The Economist magazine held an online debate and poll on this topic: Do multinational corporations have a duty to maintain a strong presence in their home countries?
Harry Moser, Reshoring Initiative, was invited to write in support of that proposition.
Jagdish Bhagwati, Professor of Economics and Law, Columbia University, was invited to write in opposition to the proposition.
The moderator from The Economist, Tamzin Booth, was very surprised at the resulting 54-46 win.
This has been a closely fought debate, and for most of the time it looked as if Jagdish Bhagwati would prevail, with voting in his favour at around 54%. He robustly defended globalisation as practised by multinational corporations, and conclusively answered each point made by his opponent, Harry Moser of the Reshoring Initiative. Nonetheless, in the end the voting suddenly swung narrowly in Mr Moser’s favour. This is a surprising result, given that a large slice of Economist readers can be assumed to be strong believers in the benefits of a global economy, and the idea that companies owe a duty to somewhere called “home” counters that.An odd comment, because the issue wasn’t whether there were benefit of a global economy. Ms. Booth exhibits sloppy thinking because those who think multinationals have some duty to the home countries are not stating that there should be no global trade or operations.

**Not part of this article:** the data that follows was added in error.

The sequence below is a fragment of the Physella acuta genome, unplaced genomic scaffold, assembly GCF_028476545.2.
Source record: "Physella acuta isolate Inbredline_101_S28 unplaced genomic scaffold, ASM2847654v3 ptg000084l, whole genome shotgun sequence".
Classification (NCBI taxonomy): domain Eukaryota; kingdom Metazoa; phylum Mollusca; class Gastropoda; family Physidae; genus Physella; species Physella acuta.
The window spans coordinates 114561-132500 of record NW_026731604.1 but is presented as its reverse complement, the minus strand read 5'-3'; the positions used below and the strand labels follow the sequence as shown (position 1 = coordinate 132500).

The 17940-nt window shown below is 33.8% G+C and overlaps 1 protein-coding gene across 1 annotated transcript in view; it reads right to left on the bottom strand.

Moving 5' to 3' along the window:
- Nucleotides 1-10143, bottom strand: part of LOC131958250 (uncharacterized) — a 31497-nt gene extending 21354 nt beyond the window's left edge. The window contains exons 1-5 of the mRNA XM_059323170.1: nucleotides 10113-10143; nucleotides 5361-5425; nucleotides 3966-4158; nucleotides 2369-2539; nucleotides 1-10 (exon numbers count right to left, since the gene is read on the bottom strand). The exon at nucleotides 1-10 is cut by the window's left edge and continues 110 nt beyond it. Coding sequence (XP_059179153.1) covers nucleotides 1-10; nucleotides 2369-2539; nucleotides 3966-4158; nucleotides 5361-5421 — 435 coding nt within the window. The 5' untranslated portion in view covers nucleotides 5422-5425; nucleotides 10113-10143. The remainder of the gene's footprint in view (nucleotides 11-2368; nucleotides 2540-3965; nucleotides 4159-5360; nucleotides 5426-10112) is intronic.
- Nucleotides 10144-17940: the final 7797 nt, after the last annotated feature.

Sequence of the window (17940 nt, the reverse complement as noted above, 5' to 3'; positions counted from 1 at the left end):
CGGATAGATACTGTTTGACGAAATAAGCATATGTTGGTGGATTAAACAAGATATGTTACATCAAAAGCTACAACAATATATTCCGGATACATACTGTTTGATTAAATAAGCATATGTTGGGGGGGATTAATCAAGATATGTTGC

She also then tries to explain the results away, blaming “angst”.
But Mr Moser’s side prevailed in the end. This doubtless reflects not only his arguments in favour of reshoring to America but a broad angst about the country’s economic future.Contrary to Ms. Booth’s assertion, the Bhagwati gang is the side which is emotionally involved with their version of duty-less global utopianism, regardless of the facts.